Dermatitis is a group of rashes brought on by different causes. In most cases, the words “dermatitis” and “eczema” are more or less interchangeable. Although the different kinds all result in a rash, the rashes tend to have a few distinct differences. Here is a look at the symptoms of contact dermatitis, atopic dermatitis, and seborrheic dermatitis.
There are multiple types of contact dermatitis, just as there are multiple kinds of dermatitis. The two most common are allergic contact dermatitis and irritant contact dermatitis. Both are a result of the skin coming into “contact” with something it doesn’t agree with. The prime difference is that allergic type is because of a sensitivity and immune system response, while irritant type is the result of a substance that damages the skin’s exterior because of either the chemical makeup of the substance (like bleach) or because of prolonged contact to generally harmless substances (like excessive hand-washing).
Allergic contact dermatitis symptoms include a red rash at the area of contact. Small bumps or pus-filled blisters may form; the blisters may ooze and crust over. The rash is also likely to itch or burn and may swell. Irritant contact dermatitis results in a red rash that also tends to be only where the substance touched the skin. Again, bumps may form along with sensations of itching, burning, or stinging. The skin may develop patches of dryness that look a little bit like a burn.
Atopic dermatitis is more commonly known as severe eczema and suspected to be the result of an overreaction of the immune system. Research suggests a familial link in which atopic dermatitis is more likely to present with a family history of asthma or hay fever. Generally, atopic dermatitis begins in the first six months of life and is a chronic condition. However, most people find that certain things trigger the onset of the eczema rash (dry skin, stress, and certain skin care products); it will appear and disappear periodically.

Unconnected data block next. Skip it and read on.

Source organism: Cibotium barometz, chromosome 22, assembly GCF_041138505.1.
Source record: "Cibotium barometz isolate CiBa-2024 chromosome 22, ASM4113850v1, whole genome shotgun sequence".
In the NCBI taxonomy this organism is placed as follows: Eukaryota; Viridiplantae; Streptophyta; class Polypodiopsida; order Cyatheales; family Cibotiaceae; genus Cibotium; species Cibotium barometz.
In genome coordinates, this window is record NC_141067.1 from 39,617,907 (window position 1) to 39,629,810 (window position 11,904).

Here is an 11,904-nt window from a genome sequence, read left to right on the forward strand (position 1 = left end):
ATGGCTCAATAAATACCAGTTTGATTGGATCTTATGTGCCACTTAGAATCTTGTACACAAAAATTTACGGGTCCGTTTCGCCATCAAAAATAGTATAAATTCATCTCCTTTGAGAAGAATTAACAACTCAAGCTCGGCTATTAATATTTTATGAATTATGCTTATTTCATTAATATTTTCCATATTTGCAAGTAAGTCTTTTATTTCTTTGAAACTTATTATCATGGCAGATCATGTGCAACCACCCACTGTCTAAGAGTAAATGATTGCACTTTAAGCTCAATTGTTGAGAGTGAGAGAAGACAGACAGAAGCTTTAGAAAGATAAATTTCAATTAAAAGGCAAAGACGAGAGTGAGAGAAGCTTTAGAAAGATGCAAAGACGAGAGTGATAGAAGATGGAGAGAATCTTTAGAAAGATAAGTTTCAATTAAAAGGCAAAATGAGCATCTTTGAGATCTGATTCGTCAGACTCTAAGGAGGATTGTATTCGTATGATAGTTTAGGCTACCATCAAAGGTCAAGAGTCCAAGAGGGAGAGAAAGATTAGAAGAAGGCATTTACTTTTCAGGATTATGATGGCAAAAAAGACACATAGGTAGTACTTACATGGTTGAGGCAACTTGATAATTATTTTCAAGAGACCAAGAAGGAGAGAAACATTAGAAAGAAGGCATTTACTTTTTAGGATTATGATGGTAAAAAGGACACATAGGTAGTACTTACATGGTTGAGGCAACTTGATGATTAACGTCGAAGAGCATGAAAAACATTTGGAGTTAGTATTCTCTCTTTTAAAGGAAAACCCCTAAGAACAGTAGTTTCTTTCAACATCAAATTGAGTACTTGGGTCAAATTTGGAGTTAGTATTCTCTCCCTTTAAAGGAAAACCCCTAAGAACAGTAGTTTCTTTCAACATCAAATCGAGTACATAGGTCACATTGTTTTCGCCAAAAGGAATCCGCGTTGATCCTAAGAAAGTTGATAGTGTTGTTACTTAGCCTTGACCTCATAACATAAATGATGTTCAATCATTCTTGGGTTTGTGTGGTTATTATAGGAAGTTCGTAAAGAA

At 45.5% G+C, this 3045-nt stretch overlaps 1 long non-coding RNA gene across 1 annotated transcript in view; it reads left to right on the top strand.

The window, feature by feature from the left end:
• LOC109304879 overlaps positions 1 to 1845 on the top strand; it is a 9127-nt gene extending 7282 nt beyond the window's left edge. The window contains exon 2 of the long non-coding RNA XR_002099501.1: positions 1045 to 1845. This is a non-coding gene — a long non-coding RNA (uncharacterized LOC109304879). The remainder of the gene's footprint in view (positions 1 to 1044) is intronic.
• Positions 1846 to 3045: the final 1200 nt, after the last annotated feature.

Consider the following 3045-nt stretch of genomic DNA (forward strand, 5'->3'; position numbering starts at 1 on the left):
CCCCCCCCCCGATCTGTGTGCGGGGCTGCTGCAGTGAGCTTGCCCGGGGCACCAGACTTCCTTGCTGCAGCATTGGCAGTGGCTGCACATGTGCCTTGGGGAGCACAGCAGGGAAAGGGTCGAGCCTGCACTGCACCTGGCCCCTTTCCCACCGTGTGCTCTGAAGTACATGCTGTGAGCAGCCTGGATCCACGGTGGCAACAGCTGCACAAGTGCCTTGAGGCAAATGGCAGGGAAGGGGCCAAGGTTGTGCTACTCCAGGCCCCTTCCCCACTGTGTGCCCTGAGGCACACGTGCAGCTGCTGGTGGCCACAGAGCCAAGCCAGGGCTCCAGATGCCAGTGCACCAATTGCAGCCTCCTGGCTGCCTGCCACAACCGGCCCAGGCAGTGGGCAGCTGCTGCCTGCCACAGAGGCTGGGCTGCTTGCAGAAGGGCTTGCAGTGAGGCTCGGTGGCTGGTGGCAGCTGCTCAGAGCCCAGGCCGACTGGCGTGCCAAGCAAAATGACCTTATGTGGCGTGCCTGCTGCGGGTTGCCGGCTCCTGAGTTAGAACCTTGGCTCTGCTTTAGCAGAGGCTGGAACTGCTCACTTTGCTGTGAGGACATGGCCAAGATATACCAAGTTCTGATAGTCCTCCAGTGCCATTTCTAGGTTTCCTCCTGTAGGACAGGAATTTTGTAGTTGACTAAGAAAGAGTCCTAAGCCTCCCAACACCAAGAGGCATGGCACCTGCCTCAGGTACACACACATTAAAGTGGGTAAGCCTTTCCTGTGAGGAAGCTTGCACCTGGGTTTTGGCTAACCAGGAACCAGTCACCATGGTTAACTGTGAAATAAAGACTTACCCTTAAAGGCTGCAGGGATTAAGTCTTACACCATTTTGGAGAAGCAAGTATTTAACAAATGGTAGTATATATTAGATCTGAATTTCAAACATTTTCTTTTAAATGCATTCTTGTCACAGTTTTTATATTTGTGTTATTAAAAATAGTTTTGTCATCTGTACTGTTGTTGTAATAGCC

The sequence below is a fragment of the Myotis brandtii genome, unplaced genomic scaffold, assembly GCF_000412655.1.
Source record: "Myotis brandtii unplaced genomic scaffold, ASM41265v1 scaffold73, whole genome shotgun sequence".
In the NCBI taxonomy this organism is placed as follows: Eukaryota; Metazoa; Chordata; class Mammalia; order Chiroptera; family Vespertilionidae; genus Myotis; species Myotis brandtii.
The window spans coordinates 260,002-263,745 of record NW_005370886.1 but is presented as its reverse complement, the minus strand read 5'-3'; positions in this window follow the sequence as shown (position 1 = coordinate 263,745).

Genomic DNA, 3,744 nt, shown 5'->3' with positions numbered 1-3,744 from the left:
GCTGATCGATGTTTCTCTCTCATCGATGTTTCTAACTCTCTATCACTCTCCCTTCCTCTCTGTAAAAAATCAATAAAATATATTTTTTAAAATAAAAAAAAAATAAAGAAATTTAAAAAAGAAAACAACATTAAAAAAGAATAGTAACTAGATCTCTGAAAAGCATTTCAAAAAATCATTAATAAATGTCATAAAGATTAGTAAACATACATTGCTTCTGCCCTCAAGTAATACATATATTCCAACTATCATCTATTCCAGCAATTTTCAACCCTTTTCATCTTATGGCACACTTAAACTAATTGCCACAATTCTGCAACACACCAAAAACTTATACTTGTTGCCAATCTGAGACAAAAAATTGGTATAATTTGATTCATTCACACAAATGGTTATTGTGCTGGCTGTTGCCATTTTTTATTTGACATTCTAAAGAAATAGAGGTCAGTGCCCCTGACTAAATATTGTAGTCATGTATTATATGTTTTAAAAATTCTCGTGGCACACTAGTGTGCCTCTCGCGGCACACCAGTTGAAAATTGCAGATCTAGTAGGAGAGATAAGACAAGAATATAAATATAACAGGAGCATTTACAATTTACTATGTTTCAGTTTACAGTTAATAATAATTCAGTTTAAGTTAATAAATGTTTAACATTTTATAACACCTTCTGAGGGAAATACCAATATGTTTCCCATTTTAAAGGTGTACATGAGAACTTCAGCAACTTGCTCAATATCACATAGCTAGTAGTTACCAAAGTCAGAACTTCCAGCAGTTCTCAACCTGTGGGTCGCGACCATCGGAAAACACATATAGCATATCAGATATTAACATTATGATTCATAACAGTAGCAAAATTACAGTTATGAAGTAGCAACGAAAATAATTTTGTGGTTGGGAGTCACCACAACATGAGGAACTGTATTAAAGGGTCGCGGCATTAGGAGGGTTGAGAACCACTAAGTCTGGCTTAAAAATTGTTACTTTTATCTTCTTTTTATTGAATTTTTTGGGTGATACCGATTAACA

The rash itself will cause mild to extremely severe itchiness—it often gets worse from continuous scratching. This also increases the chances of developing additional infections, which those with atopic dermatitis are naturally more prone to. Small bumps may appear that can ooze and crust. The skin may crack, particularly behind the ears; leathery or scaly patches are not uncommon. The folds of the knees and elbows, along with the face, are the most common places for atopic dermatitis to occur.
Seborrheic dermatitis occurs mostly on the scalp, although it may appear on other extremely oily areas of the body like the upper back and face (especially the nose). It’s development likely has a lot to do with an overgrowth of microscopic fungi on the skin. On the scalp, it closely resembles dandruff, with a few distinct differences. However, affected areas can also develop greasy patches with yellow, crust flakes of skin. Red discoloration is often present, along with uncomfortable itching or stinging and potential swelling. The eyelids may become red and crusty as well.